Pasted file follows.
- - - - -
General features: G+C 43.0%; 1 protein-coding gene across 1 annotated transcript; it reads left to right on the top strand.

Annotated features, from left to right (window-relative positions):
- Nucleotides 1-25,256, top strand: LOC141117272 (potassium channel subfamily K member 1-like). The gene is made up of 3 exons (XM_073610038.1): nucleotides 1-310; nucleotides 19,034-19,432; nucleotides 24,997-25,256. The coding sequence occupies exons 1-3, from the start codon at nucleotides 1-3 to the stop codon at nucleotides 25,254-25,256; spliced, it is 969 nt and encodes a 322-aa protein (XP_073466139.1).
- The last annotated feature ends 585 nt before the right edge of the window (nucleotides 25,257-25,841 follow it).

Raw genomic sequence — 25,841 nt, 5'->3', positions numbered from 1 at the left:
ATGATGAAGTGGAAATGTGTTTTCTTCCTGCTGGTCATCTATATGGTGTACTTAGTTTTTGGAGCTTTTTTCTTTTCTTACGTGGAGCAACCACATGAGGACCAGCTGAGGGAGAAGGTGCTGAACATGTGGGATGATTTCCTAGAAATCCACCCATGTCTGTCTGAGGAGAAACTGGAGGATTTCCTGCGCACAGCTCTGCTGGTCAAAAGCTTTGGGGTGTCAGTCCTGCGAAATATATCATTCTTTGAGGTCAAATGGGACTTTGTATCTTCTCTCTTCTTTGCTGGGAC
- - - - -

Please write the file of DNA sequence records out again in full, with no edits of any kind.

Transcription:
General features: G+C 43.0%; 1 protein-coding gene across 1 annotated transcript; it reads left to right on the top strand.

Annotated features, from left to right (window-relative positions):
- Nucleotides 1-25,256, top strand: LOC141117272 (potassium channel subfamily K member 1-like). The gene is made up of 3 exons (XM_073610038.1): nucleotides 1-310; nucleotides 19,034-19,432; nucleotides 24,997-25,256. The coding sequence occupies exons 1-3, from the start codon at nucleotides 1-3 to the stop codon at nucleotides 25,254-25,256; spliced, it is 969 nt and encodes a 322-aa protein (XP_073466139.1).
- The last annotated feature ends 585 nt before the right edge of the window (nucleotides 25,257-25,841 follow it).

Raw genomic sequence — 25,841 nt, 5'->3', positions numbered from 1 at the left:
ATGATGAAGTGGAAATGTGTTTTCTTCCTGCTGGTCATCTATATGGTGTACTTAGTTTTTGGAGCTTTTTTCTTTTCTTACGTGGAGCAACCACATGAGGACCAGCTGAGGGAGAAGGTGCTGAACATGTGGGATGATTTCCTAGAAATCCACCCATGTCTGTCTGAGGAGAAACTGGAGGATTTCCTGCGCACAGCTCTGCTGGTCAAAAGCTTTGGGGTGTCAGTCCTGCGAAATATATCATTCTTTGAGGTCAAATGGGACTTTGTATCTTCTCTCTTCTTTGCTGGGAC